Cultural Intelligence

2249 Words Jan 13th, 2013 9 Pages
Cultural Intelligence
2012
Work Group C
Organizational Behavior
11/2/2012

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Success in the today’s increasingly integrated economy requires the ability to adapt to different cultures. The specific set of skills needed to succeed in unfamiliar cultures make up an individual’s Cultural Intelligence (CQ). The aim of this paper is to illustrate the concept of CQ through the analysis and evaluation of the case of the merger between Kraft and Cadbury.

Contents CQ: Cultural Intelligence 1 Components of Cultural Intelligence 1 Cultural Intelligence in Mergers and Acquisitions 2 Kraft Takes Over Cadbury 2 Cadbury 2 Kraft Foods 2 Pitfalls of Poor Cultural Intelligence 3
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(Early & Mosakowski, 2004)
Cultural Intelligence in Mergers and Acquisitions
“A return to a conglomerate ownership was always going to be challenging from the perspective of morale, motivation and momentum”
Oftentimes, M&As look like an easy way to improve a company’s portfolio and market position. Disney’s acquisition of Pixar is a compelling example of successful M&As. However, the dangers of such M&A agreements tend to be underestimated (Rein, 2009). The merger of AOL & Time Warner was disaster because of the lack in harmony and collaboration (DiMaggio, 2009). One of the biggest mistakes acquiring companies can fall into is taking the cultural differences of the acquired company for granted (Rein, 2009).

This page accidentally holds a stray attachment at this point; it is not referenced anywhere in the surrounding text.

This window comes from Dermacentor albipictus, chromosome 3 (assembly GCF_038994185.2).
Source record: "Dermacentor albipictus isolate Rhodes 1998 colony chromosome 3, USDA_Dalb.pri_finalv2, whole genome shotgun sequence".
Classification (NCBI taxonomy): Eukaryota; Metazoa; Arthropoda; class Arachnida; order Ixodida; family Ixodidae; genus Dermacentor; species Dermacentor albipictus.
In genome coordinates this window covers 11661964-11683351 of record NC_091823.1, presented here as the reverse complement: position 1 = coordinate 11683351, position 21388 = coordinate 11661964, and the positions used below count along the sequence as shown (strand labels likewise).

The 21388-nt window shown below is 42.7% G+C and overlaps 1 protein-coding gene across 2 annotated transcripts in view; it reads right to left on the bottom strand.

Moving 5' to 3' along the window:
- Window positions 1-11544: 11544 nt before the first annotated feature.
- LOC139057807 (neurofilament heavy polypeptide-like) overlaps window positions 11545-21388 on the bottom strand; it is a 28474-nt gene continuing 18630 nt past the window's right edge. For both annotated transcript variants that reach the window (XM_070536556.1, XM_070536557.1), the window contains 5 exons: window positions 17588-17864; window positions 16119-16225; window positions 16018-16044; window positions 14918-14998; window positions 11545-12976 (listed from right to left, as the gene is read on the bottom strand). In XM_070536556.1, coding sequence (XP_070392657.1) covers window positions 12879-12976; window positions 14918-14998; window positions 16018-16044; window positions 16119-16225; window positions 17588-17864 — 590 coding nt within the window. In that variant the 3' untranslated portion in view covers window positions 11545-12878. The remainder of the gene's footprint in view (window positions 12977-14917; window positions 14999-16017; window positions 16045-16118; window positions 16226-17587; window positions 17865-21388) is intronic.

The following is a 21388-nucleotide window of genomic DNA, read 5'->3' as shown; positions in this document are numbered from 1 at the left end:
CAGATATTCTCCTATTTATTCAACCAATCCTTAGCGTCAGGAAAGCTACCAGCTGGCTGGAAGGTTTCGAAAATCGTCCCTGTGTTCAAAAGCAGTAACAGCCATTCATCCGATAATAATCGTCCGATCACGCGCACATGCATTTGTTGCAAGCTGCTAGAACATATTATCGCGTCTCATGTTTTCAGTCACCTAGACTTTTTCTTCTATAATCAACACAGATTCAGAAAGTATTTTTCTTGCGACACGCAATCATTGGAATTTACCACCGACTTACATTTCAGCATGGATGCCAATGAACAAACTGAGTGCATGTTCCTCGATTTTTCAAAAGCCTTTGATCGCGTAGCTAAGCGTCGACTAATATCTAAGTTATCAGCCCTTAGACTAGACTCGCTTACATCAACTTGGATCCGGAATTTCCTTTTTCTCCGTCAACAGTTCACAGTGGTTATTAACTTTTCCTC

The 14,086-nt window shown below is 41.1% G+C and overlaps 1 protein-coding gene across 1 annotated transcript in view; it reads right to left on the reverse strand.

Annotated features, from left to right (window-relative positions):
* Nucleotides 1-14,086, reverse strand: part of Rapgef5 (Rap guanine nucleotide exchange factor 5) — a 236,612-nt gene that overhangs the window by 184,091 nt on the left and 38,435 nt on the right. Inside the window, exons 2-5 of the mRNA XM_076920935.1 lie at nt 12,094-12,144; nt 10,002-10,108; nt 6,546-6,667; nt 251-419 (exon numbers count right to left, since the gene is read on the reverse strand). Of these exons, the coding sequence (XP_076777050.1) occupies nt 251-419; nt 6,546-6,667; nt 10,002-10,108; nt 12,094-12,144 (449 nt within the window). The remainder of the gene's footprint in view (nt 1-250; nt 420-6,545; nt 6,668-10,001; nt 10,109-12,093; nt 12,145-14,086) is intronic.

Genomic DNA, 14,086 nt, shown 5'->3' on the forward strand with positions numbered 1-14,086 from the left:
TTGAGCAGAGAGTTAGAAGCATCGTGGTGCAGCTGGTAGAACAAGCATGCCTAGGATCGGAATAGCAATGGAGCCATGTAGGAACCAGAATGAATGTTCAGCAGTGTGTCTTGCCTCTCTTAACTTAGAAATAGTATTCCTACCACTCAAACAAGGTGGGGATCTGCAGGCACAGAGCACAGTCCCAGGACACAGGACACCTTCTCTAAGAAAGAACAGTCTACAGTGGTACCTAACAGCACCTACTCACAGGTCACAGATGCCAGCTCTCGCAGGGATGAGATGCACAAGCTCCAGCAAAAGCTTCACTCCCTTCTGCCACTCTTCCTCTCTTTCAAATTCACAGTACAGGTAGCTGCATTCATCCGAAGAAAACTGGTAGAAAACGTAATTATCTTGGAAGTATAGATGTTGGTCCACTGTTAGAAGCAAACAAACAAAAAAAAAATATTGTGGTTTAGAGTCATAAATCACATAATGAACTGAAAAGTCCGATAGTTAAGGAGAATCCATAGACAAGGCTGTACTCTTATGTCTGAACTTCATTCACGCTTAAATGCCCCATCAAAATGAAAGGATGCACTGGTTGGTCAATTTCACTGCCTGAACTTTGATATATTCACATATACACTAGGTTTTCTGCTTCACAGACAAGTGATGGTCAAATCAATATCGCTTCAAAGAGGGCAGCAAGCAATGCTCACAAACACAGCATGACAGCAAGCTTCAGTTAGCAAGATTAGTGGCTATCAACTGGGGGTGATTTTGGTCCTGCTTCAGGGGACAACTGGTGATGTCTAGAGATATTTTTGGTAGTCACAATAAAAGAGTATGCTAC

Kraft Takes Over Cadbury
In January 2010, Kraft Foods acquired the British confectionary company Cadbury, citing portfolio enrichment and faster long-term growth opportunities as the main reasons for the takeover (Thompson, 2010). Outside observers argued that the size difference and cultural mismatch would require an elaborate integration strategy for the merger to succeed. Cadbury chairman Roger Carr also expressed his concern, “a return to a conglomerate ownership was always going to be challenging from the perspective of morale, motivation and momentum” (Lucas, 2011).
Cadbury employees on all levels felt unable to adapt to the new culture. One Cadbury employee pointed out that, “to be
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